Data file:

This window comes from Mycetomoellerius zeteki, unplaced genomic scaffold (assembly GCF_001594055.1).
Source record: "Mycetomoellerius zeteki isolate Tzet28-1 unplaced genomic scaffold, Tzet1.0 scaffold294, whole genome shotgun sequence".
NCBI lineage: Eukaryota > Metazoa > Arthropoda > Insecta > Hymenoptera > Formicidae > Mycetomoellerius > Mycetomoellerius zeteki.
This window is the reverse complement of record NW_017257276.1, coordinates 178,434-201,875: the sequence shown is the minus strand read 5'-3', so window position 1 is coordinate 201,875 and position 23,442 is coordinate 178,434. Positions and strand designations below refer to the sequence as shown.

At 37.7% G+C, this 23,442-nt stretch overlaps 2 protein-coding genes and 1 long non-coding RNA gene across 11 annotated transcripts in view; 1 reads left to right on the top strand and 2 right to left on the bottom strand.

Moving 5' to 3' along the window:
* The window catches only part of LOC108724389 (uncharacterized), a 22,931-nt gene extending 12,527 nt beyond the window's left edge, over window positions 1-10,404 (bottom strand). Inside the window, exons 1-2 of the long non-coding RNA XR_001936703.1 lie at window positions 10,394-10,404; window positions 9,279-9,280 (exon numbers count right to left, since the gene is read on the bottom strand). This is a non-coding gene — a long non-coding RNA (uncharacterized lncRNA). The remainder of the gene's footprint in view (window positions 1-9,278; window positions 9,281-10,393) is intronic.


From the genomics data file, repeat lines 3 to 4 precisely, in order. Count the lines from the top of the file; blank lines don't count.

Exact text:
NCBI lineage: Eukaryota > Metazoa > Arthropoda > Insecta > Hymenoptera > Formicidae > Mycetomoellerius > Mycetomoellerius zeteki.
This window is the reverse complement of record NW_017257276.1, coordinates 178,434-201,875: the sequence shown is the minus strand read 5'-3', so window position 1 is coordinate 201,875 and position 23,442 is coordinate 178,434. Positions and strand designations below refer to the sequence as shown.